*** DEBUG END ***

Ten Commandments in Louisiana schools backed by Trump

05 July 2024


Donald Trump speaks at a campaign event at 180 Church in Detroit in mid-June

Donald Trump speaks at a campaign event at 180 Church in Detroit in mid-June

DONALD TRUMP has endorsed a new law which requires the Ten Commandments to be displayed in every school classroom in Louisiana, following the publication of the results of a poll showing that his supporters believe that the Bible should influence US lawmaking.

The poll was carried out by Pew Research in February and April and has revealed that two-thirds of Trump supporters believe that the Bible should influence lawmaking. The same proportion of President Biden’s supporters say that it should have little or no influence on the laws of the United States.

When asked which should have primacy, the will of the people or the Bible, 45 per cent of Trump voters said that the Bible should have more influence, compared with just 15 per cent of Biden voters. A majority of both groups, however, say that religion should be kept separate from government policy, although Trump supporters believe that policies should support religious values.

Mr Trump’s backing of the Louisiana law comes as he seeks to galvanise support from the religious right, which has overwhelmingly backed him in previous elections. According to an AP Votecast survey, four in ten of Trump voters identify as white Evangelical Christians. At a gathering of the politically conservative Faith and Freedom Coalition at the weekend, Mr Trump said: “Has anyone read the ‘Thou shalt not steal’? I mean, has anybody read this incredible stuff? It’s just incredible.’’

He had previously posted on his social media network “I love the Ten Commandments in public schools, private schools, and many other places, for that matter. Read it — how can we, as a nation, go wrong???”

The Louisiana Bill has already led to legal challenges from civil liberties groups. The Bill requires every classroom which receives state funding to display the text prominently on a poster. Complainants say that such a display violates the First Amendment of the US Constitution, which guarantees freedom of religion.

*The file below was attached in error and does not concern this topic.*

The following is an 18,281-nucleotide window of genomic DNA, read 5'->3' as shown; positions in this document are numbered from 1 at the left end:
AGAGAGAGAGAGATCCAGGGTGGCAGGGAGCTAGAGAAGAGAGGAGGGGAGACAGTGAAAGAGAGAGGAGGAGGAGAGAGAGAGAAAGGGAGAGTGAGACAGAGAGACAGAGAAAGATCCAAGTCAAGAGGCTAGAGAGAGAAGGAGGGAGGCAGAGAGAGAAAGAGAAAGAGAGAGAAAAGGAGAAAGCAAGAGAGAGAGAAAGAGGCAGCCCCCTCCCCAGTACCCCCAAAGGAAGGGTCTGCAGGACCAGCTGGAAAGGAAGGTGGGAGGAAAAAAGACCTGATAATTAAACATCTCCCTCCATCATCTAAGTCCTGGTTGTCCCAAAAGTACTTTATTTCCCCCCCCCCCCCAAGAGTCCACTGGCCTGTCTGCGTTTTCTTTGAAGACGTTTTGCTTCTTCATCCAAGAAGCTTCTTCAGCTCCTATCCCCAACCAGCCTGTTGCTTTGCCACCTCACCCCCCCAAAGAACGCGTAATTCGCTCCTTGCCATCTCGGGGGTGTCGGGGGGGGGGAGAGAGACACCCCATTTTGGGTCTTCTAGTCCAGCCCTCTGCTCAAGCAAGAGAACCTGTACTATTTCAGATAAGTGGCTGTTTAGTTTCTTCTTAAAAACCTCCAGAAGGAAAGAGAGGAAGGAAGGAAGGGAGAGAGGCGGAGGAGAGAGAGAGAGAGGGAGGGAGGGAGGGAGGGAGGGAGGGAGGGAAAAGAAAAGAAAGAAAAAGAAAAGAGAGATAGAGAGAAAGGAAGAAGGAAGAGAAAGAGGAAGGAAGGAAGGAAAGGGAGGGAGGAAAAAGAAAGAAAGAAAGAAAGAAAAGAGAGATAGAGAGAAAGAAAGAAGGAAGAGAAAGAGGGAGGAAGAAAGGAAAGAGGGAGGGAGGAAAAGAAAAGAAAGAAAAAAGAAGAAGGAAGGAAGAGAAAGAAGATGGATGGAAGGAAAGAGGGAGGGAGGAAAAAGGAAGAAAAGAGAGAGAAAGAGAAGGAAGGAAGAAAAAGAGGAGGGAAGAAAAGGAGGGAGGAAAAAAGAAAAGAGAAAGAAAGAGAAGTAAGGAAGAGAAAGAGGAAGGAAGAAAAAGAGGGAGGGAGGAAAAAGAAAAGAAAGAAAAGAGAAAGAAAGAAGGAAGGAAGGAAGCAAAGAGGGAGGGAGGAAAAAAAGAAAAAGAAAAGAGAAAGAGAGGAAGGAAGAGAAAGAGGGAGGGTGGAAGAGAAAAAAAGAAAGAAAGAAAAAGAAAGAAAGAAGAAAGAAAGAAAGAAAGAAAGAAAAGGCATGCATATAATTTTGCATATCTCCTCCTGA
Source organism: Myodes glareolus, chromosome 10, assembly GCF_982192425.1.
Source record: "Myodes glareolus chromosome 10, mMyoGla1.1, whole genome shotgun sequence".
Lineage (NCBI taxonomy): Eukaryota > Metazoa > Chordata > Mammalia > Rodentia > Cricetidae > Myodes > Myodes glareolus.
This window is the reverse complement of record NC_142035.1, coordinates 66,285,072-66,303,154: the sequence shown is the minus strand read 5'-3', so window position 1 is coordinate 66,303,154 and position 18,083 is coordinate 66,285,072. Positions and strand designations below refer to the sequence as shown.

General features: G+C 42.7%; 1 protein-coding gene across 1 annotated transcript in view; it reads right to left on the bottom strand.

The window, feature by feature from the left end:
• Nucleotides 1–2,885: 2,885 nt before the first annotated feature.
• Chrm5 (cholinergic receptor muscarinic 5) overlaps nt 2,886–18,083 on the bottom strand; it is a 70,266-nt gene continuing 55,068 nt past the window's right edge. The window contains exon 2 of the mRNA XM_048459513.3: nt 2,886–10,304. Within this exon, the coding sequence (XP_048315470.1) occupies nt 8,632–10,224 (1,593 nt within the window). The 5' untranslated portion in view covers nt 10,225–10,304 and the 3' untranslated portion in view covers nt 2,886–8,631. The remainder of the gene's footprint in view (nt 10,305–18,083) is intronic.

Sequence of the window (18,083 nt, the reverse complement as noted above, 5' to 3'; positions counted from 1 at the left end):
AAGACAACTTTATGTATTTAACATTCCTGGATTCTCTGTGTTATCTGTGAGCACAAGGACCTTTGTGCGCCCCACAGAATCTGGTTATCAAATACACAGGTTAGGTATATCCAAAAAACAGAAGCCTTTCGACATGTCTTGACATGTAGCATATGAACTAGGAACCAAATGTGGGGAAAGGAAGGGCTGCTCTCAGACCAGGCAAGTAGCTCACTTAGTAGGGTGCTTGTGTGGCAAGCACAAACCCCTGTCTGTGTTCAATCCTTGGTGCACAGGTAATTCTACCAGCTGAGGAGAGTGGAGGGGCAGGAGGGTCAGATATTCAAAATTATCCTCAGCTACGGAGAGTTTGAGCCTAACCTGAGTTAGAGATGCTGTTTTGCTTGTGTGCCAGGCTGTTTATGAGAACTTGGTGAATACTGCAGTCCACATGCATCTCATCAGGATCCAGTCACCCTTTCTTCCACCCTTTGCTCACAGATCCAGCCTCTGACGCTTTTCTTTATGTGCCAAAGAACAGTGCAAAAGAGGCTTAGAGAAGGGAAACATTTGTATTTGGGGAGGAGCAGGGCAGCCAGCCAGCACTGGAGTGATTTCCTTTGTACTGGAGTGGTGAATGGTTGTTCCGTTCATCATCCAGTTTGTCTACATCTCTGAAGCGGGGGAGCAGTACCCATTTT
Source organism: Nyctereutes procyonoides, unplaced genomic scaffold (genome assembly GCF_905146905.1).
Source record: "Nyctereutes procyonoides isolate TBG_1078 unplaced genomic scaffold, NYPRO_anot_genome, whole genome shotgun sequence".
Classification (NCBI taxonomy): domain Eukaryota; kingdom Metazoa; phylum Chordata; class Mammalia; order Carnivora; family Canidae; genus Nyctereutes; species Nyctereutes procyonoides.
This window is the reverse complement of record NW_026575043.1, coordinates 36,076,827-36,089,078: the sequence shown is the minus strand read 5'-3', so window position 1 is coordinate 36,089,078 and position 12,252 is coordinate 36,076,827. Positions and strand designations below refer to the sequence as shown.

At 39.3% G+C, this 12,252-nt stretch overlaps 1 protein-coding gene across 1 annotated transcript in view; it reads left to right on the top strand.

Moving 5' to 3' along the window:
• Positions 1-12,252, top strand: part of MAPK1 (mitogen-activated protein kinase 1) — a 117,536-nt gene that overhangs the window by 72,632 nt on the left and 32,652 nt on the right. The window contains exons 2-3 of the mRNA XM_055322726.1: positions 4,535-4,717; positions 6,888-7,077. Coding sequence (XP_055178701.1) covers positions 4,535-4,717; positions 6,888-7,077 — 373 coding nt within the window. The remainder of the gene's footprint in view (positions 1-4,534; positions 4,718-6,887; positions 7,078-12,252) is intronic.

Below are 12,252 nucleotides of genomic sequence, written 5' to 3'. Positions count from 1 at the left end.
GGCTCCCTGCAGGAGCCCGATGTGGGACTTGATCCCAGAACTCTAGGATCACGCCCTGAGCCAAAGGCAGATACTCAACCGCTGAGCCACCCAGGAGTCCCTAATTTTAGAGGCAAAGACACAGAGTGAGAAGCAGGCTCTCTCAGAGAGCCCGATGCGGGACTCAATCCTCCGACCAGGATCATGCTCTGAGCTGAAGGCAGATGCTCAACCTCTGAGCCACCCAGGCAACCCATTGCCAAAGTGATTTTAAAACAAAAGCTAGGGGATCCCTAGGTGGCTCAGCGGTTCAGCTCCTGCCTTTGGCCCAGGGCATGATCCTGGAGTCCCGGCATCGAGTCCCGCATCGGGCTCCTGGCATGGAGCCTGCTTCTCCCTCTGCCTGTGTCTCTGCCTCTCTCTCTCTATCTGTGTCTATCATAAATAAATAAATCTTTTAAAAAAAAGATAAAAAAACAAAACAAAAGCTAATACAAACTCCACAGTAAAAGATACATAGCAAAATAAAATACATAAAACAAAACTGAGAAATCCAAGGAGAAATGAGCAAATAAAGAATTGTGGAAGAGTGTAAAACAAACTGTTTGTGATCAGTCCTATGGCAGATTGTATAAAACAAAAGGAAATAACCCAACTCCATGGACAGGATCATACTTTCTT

A similar law in Kentucky was struck down by the US Supreme Court in 1980.

Mr Trump called on Christians to vote, saying “Go and vote Christians, please!” Evangelical Christian support for Mr Trump does not appear to have been swayed by his conviction for falsifying business records to cover up a hush money payment to the porn star Stormy Daniels before the 2016 election.

Speaking to the Independent newspaper, one pastor at the Coalition conference on Saturday said: “We’re not looking for somebody who necessarily is going to live out our faith in all its particulars. We’re looking for someone who’s going to defend our right to live our faith. He’s going to give us the freedom to live our faith.”

Some analysts believe, however, that it won’t be Evangelical Christian votes that swing the election, but the votes of other faith groups in swing states, including “mainline” Protestants and Catholics. Greg Smith, from Pew Research, said that “white non-Evangelical Protestants and white Catholics” were at the centre of the political spectrum, and that the gaps between the two parties were much closer among these two groups.

Browse Church and Charity jobs on the Church Times jobsite

Forthcoming Events

Green Church Awards

Awards Ceremony: 6 September 2024

Read more details about the awards


Festival of Preaching

15-17 September 2024

The festival moves to Cambridge along with a sparkling selection of expert speakers

tickets available


Inspiration: The Influences That Have Shaped My Life

September - November 2024

St Martin in the Fields Autumn Lecture Series 2024

tickets available



Festival of Faith and Literature

28 February - 2 March 2025

The festival programme is soon to be announced sign up to our newsletter to stay informed about all festival news.

Festival website


Visit our Events page for upcoming and past events 

Welcome to the Church Times


To explore the Church Times website fully, please sign in or subscribe.

Non-subscribers can read four articles for free each month. (You will need to register.)